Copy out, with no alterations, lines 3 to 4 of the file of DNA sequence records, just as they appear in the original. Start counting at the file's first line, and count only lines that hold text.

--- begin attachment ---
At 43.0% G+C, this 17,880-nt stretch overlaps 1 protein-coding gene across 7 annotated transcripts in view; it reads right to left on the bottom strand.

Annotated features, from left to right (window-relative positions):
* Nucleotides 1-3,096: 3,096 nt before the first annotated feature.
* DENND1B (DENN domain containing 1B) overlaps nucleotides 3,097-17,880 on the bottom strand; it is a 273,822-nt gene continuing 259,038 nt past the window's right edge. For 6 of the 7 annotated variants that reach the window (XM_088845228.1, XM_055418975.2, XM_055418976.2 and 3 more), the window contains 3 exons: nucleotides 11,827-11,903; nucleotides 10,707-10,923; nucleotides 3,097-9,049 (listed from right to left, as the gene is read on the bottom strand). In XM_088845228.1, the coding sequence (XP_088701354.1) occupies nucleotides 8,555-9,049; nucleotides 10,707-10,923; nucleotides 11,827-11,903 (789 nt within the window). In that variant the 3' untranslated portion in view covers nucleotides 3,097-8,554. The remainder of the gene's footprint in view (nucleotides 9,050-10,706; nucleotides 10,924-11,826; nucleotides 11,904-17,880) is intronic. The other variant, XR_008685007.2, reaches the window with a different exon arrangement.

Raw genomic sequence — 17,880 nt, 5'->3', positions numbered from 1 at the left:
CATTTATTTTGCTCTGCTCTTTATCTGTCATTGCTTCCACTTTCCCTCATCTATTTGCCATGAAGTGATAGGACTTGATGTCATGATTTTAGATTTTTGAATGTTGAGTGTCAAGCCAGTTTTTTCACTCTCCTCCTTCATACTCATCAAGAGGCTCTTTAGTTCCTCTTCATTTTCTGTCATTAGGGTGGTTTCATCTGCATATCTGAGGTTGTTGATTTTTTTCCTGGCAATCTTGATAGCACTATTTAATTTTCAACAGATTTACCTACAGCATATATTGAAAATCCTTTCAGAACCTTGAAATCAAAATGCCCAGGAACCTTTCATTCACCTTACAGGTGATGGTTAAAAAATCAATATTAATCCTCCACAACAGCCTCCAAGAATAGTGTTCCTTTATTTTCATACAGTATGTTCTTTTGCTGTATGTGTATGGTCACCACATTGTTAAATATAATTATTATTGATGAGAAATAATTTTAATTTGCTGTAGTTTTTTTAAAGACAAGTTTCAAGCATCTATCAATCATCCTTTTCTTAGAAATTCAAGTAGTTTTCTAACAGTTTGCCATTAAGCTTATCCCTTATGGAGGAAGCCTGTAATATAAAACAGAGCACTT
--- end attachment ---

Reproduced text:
* Nucleotides 1-3,096: 3,096 nt before the first annotated feature.
* DENND1B (DENN domain containing 1B) overlaps nucleotides 3,097-17,880 on the bottom strand; it is a 273,822-nt gene continuing 259,038 nt past the window's right edge. For 6 of the 7 annotated variants that reach the window (XM_088845228.1, XM_055418975.2, XM_055418976.2 and 3 more), the window contains 3 exons: nucleotides 11,827-11,903; nucleotides 10,707-10,923; nucleotides 3,097-9,049 (listed from right to left, as the gene is read on the bottom strand). In XM_088845228.1, the coding sequence (XP_088701354.1) occupies nucleotides 8,555-9,049; nucleotides 10,707-10,923; nucleotides 11,827-11,903 (789 nt within the window). In that variant the 3' untranslated portion in view covers nucleotides 3,097-8,554. The remainder of the gene's footprint in view (nucleotides 9,050-10,706; nucleotides 10,924-11,826; nucleotides 11,904-17,880) is intronic. The other variant, XR_008685007.2, reaches the window with a different exon arrangement.